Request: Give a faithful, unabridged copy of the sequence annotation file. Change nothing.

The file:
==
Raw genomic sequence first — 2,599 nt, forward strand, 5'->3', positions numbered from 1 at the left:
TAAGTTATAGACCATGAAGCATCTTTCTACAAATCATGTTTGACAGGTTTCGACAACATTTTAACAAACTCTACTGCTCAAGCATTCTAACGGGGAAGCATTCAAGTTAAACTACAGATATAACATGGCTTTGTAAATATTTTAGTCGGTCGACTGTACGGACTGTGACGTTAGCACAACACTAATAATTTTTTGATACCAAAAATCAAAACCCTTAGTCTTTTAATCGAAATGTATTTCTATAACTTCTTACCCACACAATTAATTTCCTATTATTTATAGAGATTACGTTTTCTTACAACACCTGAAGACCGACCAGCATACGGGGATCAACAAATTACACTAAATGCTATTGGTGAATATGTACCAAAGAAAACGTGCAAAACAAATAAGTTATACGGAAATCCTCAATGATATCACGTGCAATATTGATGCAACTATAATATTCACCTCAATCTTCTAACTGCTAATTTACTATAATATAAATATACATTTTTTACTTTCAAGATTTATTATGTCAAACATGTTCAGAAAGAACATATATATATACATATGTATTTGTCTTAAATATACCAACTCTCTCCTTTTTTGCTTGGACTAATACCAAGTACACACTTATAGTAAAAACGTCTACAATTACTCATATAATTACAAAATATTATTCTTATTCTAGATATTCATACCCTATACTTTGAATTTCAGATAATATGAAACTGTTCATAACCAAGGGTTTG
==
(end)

Raw genomic sequence first — 2,599 nt, forward strand, 5'->3', positions numbered from 1 at the left:
TAAGTTATAGACCATGAAGCATCTTTCTACAAATCATGTTTGACAGGTTTCGACAACATTTTAACAAACTCTACTGCTCAAGCATTCTAACGGGGAAGCATTCAAGTTAAACTACAGATATAACATGGCTTTGTAAATATTTTAGTCGGTCGACTGTACGGACTGTGACGTTAGCACAACACTAATAATTTTTTGATACCAAAAATCAAAACCCTTAGTCTTTTAATCGAAATGTATTTCTATAACTTCTTACCCACACAATTAATTTCCTATTATTTATAGAGATTACGTTTTCTTACAACACCTGAAGACCGACCAGCATACGGGGATCAACAAATTACACTAAATGCTATTGGTGAATATGTACCAAAGAAAACGTGCAAAACAAATAAGTTATACGGAAATCCTCAATGATATCACGTGCAATATTGATGCAACTATAATATTCACCTCAATCTTCTAACTGCTAATTTACTATAATATAAATATACATTTTTTACTTTCAAGATTTATTATGTCAAACATGTTCAGAAAGAACATATATATATACATATGTATTTGTCTTAAATATACCAACTCTCTCCTTTTTTGCTTGGACTAATACCAAGTACACACTTATAGTAAAAACGTCTACAATTACTCATATAATTACAAAATATTATTCTTATTCTAGATATTCATACCCTATACTTTGAATTTCAGATAATATGAAACTGTTCATAACCAAGGGTTTG